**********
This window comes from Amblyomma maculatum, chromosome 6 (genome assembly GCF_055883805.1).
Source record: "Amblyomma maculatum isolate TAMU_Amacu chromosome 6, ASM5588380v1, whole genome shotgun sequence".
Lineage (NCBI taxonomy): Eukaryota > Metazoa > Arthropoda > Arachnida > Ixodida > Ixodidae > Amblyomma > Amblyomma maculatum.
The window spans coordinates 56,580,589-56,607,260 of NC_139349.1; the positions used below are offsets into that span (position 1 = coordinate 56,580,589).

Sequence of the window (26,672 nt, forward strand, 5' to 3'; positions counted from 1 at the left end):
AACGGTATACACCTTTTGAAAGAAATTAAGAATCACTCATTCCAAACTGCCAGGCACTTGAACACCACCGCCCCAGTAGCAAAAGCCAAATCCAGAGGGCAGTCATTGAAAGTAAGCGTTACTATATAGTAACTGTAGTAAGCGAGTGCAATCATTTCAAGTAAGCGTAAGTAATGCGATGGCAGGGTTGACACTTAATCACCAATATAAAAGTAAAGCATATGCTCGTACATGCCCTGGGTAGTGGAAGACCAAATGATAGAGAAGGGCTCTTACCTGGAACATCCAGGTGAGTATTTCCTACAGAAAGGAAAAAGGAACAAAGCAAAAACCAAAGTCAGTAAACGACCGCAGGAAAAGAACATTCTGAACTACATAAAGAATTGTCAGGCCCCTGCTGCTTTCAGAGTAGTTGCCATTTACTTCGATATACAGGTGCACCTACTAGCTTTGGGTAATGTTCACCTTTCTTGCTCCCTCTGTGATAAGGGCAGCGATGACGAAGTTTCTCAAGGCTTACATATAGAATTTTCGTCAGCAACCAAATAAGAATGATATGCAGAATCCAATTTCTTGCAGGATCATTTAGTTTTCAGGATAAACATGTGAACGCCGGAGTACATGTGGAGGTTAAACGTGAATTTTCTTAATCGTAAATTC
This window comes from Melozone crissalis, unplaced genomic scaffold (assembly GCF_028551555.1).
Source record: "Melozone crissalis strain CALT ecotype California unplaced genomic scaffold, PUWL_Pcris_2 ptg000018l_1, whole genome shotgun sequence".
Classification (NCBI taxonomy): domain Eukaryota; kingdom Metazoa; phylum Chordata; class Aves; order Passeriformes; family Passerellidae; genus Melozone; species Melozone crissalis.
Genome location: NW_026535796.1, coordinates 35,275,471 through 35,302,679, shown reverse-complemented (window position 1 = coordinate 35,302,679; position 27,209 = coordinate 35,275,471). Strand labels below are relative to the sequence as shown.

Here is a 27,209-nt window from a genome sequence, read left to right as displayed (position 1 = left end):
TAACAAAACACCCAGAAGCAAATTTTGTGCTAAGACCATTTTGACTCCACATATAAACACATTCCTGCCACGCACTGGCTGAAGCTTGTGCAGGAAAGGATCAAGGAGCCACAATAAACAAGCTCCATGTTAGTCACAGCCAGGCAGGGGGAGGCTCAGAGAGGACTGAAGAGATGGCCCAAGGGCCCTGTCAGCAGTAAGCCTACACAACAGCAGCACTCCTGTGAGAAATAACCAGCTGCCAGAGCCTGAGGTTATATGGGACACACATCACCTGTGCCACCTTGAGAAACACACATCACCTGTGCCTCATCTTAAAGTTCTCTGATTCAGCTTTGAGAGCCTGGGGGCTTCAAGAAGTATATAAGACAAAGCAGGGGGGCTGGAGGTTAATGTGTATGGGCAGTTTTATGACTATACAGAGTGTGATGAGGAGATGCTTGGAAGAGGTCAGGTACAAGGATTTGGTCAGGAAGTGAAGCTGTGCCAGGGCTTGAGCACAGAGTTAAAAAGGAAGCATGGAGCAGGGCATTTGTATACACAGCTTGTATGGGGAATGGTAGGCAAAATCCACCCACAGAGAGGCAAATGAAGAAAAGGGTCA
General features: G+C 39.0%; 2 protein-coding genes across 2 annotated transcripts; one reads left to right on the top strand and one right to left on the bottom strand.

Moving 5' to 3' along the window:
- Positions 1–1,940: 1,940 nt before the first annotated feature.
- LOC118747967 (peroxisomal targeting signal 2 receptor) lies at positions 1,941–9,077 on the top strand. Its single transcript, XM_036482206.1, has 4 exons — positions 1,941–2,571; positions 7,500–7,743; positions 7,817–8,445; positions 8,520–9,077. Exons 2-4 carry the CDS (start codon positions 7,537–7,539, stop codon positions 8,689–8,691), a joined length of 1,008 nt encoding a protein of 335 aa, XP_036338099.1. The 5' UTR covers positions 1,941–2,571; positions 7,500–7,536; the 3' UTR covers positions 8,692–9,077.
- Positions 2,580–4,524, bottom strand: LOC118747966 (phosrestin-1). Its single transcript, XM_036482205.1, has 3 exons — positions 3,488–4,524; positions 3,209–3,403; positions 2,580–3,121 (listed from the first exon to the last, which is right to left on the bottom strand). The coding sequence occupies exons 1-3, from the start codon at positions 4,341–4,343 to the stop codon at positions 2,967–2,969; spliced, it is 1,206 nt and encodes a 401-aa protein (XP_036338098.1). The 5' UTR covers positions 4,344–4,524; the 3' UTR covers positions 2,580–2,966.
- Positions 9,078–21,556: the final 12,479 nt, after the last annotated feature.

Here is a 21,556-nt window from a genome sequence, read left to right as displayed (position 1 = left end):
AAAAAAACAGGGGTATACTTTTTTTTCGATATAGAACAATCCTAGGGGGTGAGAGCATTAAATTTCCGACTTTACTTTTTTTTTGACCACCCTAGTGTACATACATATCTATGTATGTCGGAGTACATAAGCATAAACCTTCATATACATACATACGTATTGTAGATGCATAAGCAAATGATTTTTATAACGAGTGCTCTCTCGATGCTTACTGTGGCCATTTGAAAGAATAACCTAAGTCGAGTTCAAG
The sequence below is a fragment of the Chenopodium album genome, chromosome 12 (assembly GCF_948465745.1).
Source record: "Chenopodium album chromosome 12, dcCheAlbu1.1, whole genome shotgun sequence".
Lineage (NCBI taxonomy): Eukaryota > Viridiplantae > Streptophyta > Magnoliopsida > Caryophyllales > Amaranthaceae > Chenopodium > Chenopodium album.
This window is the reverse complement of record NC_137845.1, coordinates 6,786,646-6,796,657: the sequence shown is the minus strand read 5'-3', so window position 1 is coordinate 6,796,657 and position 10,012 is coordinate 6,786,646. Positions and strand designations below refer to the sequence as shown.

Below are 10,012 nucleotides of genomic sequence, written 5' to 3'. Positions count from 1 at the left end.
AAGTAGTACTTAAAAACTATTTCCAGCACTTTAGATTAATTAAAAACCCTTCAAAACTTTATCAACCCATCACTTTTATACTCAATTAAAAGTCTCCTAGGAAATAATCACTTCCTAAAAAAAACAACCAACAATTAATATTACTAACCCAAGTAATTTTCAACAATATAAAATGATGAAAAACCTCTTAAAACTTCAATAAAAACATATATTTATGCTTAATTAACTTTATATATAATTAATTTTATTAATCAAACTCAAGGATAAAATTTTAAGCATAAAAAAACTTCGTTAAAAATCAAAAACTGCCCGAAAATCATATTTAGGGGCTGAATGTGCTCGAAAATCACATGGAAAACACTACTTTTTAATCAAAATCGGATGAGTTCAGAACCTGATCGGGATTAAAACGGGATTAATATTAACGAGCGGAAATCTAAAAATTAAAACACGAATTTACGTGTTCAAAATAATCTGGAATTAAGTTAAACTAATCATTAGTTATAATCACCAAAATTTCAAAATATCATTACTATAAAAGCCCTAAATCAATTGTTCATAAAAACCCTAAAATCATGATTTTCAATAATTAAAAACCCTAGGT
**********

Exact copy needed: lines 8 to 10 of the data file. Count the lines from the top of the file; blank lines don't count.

Source record: "Melozone crissalis strain CALT ecotype California unplaced genomic scaffold, PUWL_Pcris_2 ptg000018l_1, whole genome shotgun sequence".
Classification (NCBI taxonomy): domain Eukaryota; kingdom Metazoa; phylum Chordata; class Aves; order Passeriformes; family Passerellidae; genus Melozone; species Melozone crissalis.
Genome location: NW_026535796.1, coordinates 35,275,471 through 35,302,679, shown reverse-complemented (window position 1 = coordinate 35,302,679; position 27,209 = coordinate 35,275,471). Strand labels below are relative to the sequence as shown.